Saturday, May 05, 2007

Petrarca Cucina E Vino - A Casual New York Trattoria with Superb Food and Wine!

Wikipedia defines Serendipity as "the effect by which one accidentally discovers something fortunate, especially while looking for something else entirely. The word derives from an old Persian fairy tale and was coined by Horace Walpole on 28 January, 1754 in a letter he wrote to a friend. The letter read,

"I once read a silly fairy tale, called The Three Princes of Serendip. As their highnesses traveled, they were always making discoveries, by accidents and sagacity, of things which they were not in quest of."

Today was a serendipitous day for my wife Trudi, my sister Vicki, and I when we discovered a charming restaurant in lower Manhattan called Petrarca Cucina E Vino.

We originally set out from SoHo to participate in the TriBeCa Family Festival Street Fair, which we were told was located somewhere on Church Street. But alas, we found out - after walking down to the World Trade Center (about 20 blocks) - that the Street Fair was located elsewhere.

It was on the way back through TriBeCa that we happened upon Petrarca Cucina E Vino. I was immediately attracted to the restaurant by its resemblance to the trattorias that I frequented in Tuscany.

The interior was uncluttered, with nicely spaced tables, so that you didn't have to be involved in your fellow diners' conversations. The walls were lined with wine racks, interspaced with jars of preserved fruit. This environment made me feel like I could just "chill out" and enjoy a casual meal - something which is hard to come by in The Big Apple.

The wine menu was impressive, with a generous selection of Italian reds and whites. We chose a Super Tuscan "Corbaia" 1997 by Bossi. This turned out to be a full bodied and fruity red, with a wonderful bouquet, and a substantially long finish. It was a delightful discovery which we greatly enjoyed. Trudi has added it to our "We Have To Get More of This Wine" list. The "Corbaia" was $35 for a half bottle, which I thought was reasonable in a city where many restaurant wines come with three digit price tags.

Petrarca Cucina E Vino offers many of their best wines in half bottles, which I think is a smart marketing move. It allows diners to sample wines that might normally be out of their price range, and thus to increase their wine experience. It also increases the inventory turn for the higher priced wines, which can tie up a lot of a restaurant's cash.

During our meal, I spoke with Giorgio Conte, the Manager. He was trained as a sommelier. His talent and passion were clearly evident in the quality of the wine selection.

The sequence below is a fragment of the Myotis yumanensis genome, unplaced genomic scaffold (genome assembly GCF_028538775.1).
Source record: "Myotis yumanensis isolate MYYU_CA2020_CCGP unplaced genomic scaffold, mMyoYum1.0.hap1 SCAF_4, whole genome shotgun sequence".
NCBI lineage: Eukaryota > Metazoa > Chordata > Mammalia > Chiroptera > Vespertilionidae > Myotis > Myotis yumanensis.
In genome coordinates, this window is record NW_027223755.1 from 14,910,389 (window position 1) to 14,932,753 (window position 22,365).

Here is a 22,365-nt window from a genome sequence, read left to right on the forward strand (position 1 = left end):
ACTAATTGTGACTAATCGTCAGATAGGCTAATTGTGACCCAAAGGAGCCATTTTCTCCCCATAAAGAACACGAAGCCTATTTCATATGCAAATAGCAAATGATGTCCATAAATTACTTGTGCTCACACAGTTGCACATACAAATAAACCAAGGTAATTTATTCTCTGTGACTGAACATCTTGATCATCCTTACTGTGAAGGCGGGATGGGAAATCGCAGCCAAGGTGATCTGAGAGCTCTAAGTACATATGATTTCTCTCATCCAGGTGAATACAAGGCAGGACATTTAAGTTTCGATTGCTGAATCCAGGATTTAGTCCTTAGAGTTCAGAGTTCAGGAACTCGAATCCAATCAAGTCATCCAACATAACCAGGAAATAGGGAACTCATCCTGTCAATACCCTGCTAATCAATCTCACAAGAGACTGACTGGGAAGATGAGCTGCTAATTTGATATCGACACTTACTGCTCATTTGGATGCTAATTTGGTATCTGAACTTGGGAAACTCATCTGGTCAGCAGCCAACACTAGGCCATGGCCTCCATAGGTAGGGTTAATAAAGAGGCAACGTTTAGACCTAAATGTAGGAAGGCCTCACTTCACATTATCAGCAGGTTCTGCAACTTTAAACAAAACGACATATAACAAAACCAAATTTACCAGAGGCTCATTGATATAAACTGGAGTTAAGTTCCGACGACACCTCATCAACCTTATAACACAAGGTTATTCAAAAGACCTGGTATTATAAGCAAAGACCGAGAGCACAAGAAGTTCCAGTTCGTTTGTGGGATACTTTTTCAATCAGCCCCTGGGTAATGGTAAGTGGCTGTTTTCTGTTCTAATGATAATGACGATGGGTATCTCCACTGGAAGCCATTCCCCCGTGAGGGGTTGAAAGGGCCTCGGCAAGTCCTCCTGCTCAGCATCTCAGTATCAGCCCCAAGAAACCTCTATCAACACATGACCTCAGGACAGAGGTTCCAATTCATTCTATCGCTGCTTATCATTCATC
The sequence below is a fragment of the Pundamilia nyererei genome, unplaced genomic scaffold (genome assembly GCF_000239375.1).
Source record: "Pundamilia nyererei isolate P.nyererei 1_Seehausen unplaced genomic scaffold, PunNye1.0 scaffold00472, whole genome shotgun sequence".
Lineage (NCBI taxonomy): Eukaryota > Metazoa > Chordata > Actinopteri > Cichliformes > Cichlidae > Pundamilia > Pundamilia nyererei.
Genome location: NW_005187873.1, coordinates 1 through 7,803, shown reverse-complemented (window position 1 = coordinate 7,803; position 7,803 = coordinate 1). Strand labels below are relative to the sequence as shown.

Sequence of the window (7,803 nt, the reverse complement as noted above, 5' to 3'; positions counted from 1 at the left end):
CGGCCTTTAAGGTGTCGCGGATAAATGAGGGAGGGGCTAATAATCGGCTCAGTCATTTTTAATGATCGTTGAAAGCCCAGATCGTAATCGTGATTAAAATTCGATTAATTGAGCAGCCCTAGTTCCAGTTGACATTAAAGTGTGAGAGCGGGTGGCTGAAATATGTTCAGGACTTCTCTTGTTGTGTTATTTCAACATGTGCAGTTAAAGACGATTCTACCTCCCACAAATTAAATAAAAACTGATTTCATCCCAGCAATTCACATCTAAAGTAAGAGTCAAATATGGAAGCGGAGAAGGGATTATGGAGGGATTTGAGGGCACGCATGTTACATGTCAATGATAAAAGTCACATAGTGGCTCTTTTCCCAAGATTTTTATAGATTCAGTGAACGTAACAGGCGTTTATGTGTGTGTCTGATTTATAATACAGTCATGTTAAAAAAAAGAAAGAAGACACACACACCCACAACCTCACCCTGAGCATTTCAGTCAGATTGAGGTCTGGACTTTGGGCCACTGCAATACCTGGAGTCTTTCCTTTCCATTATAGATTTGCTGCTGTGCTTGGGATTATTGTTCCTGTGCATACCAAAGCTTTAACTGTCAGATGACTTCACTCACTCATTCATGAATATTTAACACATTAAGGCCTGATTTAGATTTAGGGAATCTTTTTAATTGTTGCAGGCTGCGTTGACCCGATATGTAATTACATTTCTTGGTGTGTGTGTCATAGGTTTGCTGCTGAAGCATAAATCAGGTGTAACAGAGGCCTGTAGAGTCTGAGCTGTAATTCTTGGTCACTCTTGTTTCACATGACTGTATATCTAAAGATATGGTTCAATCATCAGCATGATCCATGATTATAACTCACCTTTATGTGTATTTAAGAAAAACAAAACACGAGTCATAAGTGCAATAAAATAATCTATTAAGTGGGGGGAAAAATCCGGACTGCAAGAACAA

One thing that I don't enjoy about many restaurants is the wine glasses. Many are thick, clunky containers, without the full bow that allows you to fully appreciate a wine's bouquet. They look like they are designed more to survive hundreds of dishwashings than to optimize the wine tasting experience. This restaurant, to their credit, served our wine in the same quality wine glasses that we use at home. I give them high marks for this!

Petrarca Cucina E Vino also offers a Happy Hour from 4:30 PM to 7:00 PM on Monday through Friday. During this event, they offer 75 wines by the glass, and 350 wines by the bottle, an impressive number of choices for any New York restaurant!

For my entree, I chose Fettuccine Alla Bolognese, ($17.50) which was fettuccine with a red meat sauce. The portion was generous and the meat sauce melted in my mouth! It was so good that I wound up eating the entire portion.

Trudi opted for Pollo Paillard, ($17.50) which was grilled chicken with arugula, tomato, and onions. The chicken was juicy, with a nice caramelized glaze that blended perfectly with the vegetable topping. Trudi has traveled to Italy for over 20 years on business. She said that her chicken dish was as good as any meal she had in "The Old Country".

Vicki selected Penne Al Tonno, ($17.50) which was penne with fresh tuna, tomatoes, black olives, and capers. The chef was successful in broiling the fish into "The Perfect Tuna Zone". I define this as the degree of "doneness" where the outside has a delicious crust while the inside is cooked enough to take the raw taste out of the fish - but not so much that it loses the succulent texture that makes sushi so delicious.

We were also served wonderful Italian bread, with extra virgin olive oil.

No Italian meal is complete without a cup of cappuccino. Petrarca Cucina E Vino's offering was well prepared, and provided an enjoyable conclusion to our meal.

As far as service, our waiter was attentive, but not intrusive - a rare commodity in New York restaurants! In many places, you either can't find your waiter for half an hour, or they are hovering around you like a nervous puppy.

Conclusion:
Very good food, an excellent selection of wines, and reasonable prices. Combined with a relaxed dining atmosphere and good service, I give Patrarca Cucina E Vino - 5 Bananas. I will recommend it to all of my primate friends!

NOTE:
The Monkey Prose Restaurant Rating System goes from 0 Bananas (It makes Army food look good.) to 5 Bananas (An exceptional dining experience.)

2 comments:

Ash said...

Wine making video WINE MAKING

Monkey Bob said...

Dear Ash:

Thanks for the comments. Today I checked out your website and it looks like a very useful tool for people who are seeking interesting blogs. I especially like your Zero Spam policy. Kudos to you for that!

I submitted my blog to your organization today.

I wish you continued success!